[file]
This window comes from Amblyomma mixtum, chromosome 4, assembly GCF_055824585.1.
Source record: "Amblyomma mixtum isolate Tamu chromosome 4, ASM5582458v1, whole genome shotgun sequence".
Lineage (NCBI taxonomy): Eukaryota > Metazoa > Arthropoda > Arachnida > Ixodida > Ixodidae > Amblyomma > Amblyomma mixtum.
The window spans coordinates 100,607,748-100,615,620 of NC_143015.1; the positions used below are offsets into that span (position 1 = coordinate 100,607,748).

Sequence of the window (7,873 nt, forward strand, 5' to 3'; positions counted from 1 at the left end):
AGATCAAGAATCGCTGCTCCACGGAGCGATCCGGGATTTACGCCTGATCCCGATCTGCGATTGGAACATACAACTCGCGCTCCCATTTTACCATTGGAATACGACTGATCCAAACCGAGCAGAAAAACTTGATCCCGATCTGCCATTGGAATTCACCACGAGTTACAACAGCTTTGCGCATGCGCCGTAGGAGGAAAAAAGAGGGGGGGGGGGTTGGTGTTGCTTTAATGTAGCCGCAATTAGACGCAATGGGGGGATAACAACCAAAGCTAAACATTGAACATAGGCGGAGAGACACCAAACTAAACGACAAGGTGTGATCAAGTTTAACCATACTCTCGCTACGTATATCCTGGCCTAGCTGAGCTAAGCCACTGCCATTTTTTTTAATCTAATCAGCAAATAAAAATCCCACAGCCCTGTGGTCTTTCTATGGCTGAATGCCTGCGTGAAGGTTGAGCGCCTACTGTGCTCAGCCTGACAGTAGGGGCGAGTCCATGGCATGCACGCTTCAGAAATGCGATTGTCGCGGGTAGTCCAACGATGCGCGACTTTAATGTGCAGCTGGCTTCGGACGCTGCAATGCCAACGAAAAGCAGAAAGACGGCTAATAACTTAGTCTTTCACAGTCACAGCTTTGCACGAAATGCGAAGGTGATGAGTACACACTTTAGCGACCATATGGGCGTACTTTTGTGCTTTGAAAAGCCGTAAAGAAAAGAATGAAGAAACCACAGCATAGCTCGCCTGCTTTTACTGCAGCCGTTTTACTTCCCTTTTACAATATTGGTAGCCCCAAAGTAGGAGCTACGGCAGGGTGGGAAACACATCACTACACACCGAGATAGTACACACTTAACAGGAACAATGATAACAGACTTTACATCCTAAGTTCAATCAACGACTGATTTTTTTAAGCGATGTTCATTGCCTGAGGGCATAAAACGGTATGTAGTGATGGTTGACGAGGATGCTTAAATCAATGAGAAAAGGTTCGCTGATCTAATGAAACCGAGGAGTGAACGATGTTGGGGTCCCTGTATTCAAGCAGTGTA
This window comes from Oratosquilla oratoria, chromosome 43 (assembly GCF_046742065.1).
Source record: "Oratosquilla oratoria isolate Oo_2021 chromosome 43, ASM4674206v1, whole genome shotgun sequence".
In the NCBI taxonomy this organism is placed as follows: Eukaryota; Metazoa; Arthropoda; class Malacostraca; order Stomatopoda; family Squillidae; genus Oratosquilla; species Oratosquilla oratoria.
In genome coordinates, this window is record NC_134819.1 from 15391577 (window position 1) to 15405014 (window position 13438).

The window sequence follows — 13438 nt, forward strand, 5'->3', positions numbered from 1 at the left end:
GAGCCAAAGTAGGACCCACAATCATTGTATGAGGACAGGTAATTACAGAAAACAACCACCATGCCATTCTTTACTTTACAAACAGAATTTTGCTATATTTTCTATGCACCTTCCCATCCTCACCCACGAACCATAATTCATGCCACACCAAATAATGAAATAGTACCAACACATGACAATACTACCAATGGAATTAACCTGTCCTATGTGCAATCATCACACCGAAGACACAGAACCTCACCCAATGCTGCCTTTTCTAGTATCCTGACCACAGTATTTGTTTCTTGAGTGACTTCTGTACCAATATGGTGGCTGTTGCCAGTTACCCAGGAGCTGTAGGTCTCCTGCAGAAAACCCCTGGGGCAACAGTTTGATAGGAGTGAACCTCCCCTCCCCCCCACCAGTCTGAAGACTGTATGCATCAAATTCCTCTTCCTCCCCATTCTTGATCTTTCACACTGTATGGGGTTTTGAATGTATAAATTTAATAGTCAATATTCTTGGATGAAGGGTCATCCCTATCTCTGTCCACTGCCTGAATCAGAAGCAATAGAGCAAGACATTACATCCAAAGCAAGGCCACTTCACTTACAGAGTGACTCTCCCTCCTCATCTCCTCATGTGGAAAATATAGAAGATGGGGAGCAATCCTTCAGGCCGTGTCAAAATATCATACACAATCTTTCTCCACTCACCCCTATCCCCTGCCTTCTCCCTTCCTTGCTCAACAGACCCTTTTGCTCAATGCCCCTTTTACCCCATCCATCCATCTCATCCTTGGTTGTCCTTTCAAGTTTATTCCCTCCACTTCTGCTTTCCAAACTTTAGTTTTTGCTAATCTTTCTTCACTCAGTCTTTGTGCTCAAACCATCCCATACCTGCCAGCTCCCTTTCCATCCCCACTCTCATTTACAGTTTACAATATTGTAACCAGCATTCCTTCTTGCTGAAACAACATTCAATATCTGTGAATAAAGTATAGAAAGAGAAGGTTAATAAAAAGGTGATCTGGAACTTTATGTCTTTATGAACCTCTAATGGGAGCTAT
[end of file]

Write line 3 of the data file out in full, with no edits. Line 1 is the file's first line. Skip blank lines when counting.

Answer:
Lineage (NCBI taxonomy): Eukaryota > Metazoa > Arthropoda > Arachnida > Ixodida > Ixodidae > Amblyomma > Amblyomma mixtum.